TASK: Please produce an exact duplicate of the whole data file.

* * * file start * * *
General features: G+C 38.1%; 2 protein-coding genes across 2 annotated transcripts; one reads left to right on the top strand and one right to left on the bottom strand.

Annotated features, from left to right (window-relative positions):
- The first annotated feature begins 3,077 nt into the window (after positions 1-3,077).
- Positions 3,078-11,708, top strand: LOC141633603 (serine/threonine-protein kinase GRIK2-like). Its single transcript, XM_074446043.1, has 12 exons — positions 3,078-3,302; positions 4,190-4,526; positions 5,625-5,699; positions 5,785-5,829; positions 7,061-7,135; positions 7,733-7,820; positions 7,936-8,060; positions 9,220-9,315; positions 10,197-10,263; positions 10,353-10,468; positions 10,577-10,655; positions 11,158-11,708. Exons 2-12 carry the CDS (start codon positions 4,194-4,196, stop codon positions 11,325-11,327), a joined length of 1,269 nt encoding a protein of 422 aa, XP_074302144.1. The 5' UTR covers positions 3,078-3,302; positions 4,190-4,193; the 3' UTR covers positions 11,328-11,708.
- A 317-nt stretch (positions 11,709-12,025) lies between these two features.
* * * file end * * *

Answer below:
General features: G+C 38.1%; 2 protein-coding genes across 2 annotated transcripts; one reads left to right on the top strand and one right to left on the bottom strand.

Annotated features, from left to right (window-relative positions):
- The first annotated feature begins 3,077 nt into the window (after positions 1-3,077).
- Positions 3,078-11,708, top strand: LOC141633603 (serine/threonine-protein kinase GRIK2-like). Its single transcript, XM_074446043.1, has 12 exons — positions 3,078-3,302; positions 4,190-4,526; positions 5,625-5,699; positions 5,785-5,829; positions 7,061-7,135; positions 7,733-7,820; positions 7,936-8,060; positions 9,220-9,315; positions 10,197-10,263; positions 10,353-10,468; positions 10,577-10,655; positions 11,158-11,708. Exons 2-12 carry the CDS (start codon positions 4,194-4,196, stop codon positions 11,325-11,327), a joined length of 1,269 nt encoding a protein of 422 aa, XP_074302144.1. The 5' UTR covers positions 3,078-3,302; positions 4,190-4,193; the 3' UTR covers positions 11,328-11,708.
- A 317-nt stretch (positions 11,709-12,025) lies between these two features.